Omaha Man Hospitalized With COVID: 'I Thought I Could Get Through It on My Own'

Nov. 20, 2020, 12:32 p.m. ·

Dana Wendelin is a PE teacher at an elementary school in Lincoln. (Courtesy: Dana Wendelin)

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COVID-19 hospitalizations in the state have hit record levels nearly every day this month. As those rising numbers strain the hospital system, one Nebraska man says he’s grateful he got care when he needed it.

Dana Wendelin lives in Omaha and usually goes to the gym as many as six days a week. That’s on top of his job as a PE teacher at an elementary school in Lincoln.

He just turned 50 and says his health has always been a top priority. So when he first started feeling sick in early October, he thought: hey, if anyone can fight this off, I can.

The first symptom was a headache that just wouldn’t go away.

(Courtesy: Dana Wendelin)

"It felt like almost somebody had taken a baseball bat and has beaten the side of my temples, he said. "It was like that 24 hours around the clock."

He got a COVID test on a Monday. Then came a fever with chills and body aches. By Thursday night, he was feeling it in his lungs. The next day he finally got the test results: positive.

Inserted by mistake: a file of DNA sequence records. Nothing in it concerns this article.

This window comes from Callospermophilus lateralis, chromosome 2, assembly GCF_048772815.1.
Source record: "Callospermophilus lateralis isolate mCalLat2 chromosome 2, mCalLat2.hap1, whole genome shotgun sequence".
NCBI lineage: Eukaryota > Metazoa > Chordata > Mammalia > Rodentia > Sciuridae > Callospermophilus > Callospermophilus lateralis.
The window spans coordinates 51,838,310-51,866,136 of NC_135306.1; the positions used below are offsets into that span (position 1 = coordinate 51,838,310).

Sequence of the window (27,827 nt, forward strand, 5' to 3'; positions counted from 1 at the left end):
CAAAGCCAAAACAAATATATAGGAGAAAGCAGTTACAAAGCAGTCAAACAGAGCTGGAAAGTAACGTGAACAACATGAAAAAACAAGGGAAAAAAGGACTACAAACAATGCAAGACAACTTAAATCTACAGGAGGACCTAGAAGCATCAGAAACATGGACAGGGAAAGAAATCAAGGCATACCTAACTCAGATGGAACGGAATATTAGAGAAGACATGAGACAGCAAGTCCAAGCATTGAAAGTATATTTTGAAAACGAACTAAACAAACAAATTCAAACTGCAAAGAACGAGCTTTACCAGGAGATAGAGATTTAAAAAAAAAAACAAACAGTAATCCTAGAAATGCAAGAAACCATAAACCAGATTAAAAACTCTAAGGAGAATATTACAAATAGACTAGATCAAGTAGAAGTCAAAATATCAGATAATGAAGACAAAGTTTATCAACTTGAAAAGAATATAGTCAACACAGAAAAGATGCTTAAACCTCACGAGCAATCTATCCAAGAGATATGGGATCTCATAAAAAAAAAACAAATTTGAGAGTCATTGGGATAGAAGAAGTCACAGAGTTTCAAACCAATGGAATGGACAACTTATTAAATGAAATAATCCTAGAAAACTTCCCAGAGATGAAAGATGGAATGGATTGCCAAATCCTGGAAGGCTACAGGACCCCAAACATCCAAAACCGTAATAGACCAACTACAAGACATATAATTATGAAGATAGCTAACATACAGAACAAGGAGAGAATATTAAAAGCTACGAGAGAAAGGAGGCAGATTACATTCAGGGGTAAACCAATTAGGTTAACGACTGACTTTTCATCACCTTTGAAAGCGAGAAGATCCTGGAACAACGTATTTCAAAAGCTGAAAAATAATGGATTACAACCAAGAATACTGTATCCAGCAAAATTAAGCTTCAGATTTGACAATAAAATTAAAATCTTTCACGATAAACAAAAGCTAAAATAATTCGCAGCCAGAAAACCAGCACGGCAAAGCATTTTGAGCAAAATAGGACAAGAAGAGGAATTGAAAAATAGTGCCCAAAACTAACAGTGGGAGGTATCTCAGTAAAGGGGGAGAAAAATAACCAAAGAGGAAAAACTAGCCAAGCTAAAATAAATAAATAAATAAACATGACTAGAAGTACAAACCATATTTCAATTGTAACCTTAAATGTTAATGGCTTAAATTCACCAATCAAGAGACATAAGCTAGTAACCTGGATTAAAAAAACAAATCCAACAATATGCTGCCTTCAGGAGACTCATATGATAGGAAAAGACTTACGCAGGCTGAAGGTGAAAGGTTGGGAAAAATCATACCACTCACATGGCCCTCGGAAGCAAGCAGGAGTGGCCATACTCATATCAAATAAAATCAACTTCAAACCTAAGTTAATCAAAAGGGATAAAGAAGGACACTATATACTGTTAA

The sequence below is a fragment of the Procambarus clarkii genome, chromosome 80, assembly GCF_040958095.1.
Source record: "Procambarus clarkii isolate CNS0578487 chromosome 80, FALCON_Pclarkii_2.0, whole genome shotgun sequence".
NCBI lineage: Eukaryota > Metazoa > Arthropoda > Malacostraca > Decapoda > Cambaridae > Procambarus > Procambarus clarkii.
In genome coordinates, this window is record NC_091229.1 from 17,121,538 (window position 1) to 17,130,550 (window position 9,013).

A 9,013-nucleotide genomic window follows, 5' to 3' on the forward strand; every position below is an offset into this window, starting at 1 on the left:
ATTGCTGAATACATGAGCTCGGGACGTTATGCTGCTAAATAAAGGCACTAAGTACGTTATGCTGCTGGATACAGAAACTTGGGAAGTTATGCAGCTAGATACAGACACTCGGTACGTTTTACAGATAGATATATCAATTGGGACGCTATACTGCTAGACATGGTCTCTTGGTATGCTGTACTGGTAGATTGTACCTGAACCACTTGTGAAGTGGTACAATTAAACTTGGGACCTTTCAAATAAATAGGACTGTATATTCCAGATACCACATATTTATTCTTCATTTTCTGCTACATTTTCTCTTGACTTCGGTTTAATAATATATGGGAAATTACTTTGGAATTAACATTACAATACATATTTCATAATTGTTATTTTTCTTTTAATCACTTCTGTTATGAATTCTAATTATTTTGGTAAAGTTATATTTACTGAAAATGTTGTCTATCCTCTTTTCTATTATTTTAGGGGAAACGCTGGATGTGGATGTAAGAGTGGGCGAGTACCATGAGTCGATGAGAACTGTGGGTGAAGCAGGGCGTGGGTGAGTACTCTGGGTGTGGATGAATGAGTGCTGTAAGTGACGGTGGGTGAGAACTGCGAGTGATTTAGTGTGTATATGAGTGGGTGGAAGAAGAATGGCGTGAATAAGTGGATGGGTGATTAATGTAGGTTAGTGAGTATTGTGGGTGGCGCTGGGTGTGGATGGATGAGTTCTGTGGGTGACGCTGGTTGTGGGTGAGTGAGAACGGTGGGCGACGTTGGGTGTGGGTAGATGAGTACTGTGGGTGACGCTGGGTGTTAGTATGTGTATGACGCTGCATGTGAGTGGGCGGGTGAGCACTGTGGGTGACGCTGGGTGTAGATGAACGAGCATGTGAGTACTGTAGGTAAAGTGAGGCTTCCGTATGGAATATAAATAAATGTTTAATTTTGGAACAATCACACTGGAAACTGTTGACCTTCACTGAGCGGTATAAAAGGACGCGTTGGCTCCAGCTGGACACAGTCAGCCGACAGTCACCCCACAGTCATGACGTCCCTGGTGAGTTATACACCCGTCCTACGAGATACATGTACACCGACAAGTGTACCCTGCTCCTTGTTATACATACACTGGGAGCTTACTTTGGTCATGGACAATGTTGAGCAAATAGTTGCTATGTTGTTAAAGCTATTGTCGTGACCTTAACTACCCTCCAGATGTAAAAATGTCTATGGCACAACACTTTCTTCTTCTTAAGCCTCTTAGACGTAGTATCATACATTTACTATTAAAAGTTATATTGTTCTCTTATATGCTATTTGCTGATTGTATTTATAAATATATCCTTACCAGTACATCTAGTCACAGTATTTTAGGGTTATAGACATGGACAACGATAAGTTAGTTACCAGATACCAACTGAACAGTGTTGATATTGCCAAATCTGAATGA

As breathing got more and more difficult, Dana decided he needed help.

His sister Janelle Comer says he spent three and half hours in the emergency room before being admitted.

"They didn't admit him right away because they said they were holding beds for the sickest of the sick," she said. "And so when they did admit him it was a little scary."

A chest x-ray and a CT scan showed the doctors why Dana was having such difficulty breathing.

"It was just very shocking to the doctors that somebody in his physical condition had lungs in this bad of shape," Janelle said.

"The doctor said that it's probably a good thing that my immune system is as strong as it is and I'm as healthy as it is, or else it could have been way worse than what it was," Dana said.

Even with that good immune system on his side, Dana spent a week in the hospital on oxygen.

He counts himself lucky he never had to go on a ventilator. But he’ll never forget the experience.

"It's not fun," he said. "And the thing about it is, it's not just having the COVID. It’s just being in the hospital by yourself was so damn lonely."

Dana’s home and back to work, but a month later he still has trouble breathing when he works out.

Janelle says it’s been an eye-opening experience.

"It is way scarier than you can even imagine," she said. "We're just really grateful that I think he got in at the right time."

Dana says he’s always been careful about wearing his mask everywhere and he’s not sure how he got the virus.

Being hospitalized with COVID has definitely changed his perspective.

"Like I've been telling everybody, man, this thing, this COVID is real. You know there for a while I was thinking let's just get over with let's move on with our lives but the thing is real," he said. "Sanitize, wash hands and if you got symptoms, stay away from other people. And just be careful. That's all I want people to know. Just be careful."